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Suppose $\{X_n\}$ is a sequence of random variables with $0<X_n\leq n$ and $X_n\rightarrow c$, almost surely. Form the definition of almost sure convergence, we obtain $$P(\cap_{n=1}^\infty\cup_{m=1}^\infty |X_{n+m}-c|\geq\epsilon)=0,\ for\ all\ \epsilon>0.$$ Thus, defining $A=\{\cup_{n=1}^\infty\cap_{m=1}^\infty |X_{n+m}-c|\leq\epsilon\}$, we know that $P(A)=1.$ On the set $A$, there exists a constant $N(\epsilon)$ such that for all $n\geq N(\epsilon)$, $$c-\epsilon\leq X_{n+m}\leq c+\epsilon.$$ For $n<N(\epsilon)$, we know that $$0<X_n\leq N(\epsilon),\ a.s.$$ Therefore, for any $\epsilon>0$, there exists a constant $K(\epsilon)$ such that $$P(\sup_n|X_n|\leq K(\epsilon))=1.$$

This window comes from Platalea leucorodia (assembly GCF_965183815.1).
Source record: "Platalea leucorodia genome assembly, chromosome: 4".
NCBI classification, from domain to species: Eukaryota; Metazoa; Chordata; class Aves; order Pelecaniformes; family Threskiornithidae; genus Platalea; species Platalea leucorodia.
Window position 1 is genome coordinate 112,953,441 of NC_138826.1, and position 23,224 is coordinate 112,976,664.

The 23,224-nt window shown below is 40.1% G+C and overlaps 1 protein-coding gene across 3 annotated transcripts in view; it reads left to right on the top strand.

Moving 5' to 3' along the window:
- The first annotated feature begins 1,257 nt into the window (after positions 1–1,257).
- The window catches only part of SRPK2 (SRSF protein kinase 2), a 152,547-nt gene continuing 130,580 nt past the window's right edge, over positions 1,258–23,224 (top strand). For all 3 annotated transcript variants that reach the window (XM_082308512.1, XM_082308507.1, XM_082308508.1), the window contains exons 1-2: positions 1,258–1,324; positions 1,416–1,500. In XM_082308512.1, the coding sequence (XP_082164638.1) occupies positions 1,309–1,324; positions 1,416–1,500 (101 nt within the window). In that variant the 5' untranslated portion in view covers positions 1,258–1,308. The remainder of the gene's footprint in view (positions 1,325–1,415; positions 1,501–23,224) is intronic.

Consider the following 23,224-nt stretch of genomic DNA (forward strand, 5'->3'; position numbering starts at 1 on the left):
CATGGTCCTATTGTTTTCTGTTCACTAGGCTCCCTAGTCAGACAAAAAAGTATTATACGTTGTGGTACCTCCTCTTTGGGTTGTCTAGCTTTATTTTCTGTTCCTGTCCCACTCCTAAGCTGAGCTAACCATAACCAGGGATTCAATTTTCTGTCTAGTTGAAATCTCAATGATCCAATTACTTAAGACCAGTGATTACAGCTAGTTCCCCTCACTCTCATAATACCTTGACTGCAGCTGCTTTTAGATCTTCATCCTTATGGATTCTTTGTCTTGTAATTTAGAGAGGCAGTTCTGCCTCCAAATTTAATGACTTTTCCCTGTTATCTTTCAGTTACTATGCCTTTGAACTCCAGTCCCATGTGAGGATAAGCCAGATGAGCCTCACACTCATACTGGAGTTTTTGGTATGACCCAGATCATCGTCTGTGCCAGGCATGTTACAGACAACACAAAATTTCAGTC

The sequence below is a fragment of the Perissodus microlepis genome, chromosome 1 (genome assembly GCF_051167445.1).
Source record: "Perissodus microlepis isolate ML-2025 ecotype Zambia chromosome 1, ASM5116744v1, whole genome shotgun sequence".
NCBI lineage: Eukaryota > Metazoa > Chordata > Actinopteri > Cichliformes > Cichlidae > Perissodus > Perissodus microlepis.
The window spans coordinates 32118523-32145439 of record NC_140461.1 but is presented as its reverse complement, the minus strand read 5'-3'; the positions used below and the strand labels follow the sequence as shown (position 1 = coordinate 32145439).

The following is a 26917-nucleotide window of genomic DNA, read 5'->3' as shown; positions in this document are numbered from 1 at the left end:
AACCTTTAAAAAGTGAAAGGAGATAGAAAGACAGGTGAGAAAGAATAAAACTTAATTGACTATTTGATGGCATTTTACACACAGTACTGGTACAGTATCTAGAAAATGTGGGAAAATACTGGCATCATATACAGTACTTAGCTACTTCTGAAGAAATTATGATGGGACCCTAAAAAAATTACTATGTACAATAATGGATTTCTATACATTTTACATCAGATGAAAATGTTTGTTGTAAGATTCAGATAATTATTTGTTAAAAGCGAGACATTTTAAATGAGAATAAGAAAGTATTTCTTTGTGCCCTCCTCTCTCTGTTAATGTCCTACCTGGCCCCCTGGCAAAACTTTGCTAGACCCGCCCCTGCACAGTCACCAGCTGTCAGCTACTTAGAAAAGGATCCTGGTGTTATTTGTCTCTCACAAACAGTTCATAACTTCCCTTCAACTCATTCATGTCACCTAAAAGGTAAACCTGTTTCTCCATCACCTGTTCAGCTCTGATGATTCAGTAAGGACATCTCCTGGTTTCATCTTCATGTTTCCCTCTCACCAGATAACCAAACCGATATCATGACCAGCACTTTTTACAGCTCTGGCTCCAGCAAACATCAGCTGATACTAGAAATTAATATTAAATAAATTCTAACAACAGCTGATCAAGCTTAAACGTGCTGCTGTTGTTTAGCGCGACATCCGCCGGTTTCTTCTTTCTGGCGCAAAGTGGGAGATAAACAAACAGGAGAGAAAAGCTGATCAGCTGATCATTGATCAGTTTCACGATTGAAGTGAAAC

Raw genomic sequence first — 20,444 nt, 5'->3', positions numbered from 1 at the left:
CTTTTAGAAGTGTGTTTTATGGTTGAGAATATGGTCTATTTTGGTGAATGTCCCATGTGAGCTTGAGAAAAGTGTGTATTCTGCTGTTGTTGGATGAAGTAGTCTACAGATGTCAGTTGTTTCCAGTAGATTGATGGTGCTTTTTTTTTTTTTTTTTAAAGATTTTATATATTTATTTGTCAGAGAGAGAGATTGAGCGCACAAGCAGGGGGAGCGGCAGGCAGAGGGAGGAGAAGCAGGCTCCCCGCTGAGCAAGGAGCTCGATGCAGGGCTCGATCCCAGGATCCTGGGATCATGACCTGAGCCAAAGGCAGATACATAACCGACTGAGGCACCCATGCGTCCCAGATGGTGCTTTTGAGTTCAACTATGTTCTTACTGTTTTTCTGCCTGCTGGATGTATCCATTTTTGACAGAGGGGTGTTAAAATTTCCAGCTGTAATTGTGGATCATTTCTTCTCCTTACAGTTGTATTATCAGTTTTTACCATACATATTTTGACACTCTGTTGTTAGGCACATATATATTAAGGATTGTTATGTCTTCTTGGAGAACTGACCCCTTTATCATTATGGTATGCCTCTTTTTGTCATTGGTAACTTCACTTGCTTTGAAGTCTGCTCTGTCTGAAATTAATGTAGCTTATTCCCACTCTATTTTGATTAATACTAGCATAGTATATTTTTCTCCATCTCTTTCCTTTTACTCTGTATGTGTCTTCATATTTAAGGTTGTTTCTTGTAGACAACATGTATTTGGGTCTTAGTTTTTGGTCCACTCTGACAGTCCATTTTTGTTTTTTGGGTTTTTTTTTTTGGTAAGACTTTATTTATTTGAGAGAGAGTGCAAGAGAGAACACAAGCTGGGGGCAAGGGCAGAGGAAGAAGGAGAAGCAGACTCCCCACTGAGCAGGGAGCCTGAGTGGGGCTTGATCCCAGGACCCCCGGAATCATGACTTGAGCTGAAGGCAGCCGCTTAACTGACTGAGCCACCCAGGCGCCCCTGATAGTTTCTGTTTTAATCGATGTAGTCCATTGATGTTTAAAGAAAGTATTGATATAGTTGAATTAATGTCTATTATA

Is the above proof correct?

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What are you trying to prove? The fact that a sequence of random variables that converges almost surely is almost surely bounded is obvious: any sequence that converges is bounded. But your last statement appears to say that there is some uniform bound $K$ such that all $|X_n| \le K$ almost surely, and that is false. For example, consider $X_n$ defined on the probability space $[0,1]$ with Lebesgue measure, with $X_n(t) = n$ for $0 < t < 1/n$ and $0$ otherwise.

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  • $\begingroup$ Sorry for the confusion. I want to study the following question. For the above sequence $\{X_n\}$, for some constant $k$, which of the following statements are true:$$\lim_nP(X_n>k)\rightarrow0,$$ $$P(\lim_nX_n>k)=0,$$ $$\lim_nP(\sup_nX_n>k)\rightarrow0,$$ $$P(\lim_n\sup_nX_n>k)=0?$$ $\endgroup$ – SHAN Apr 3 '17 at 7:41

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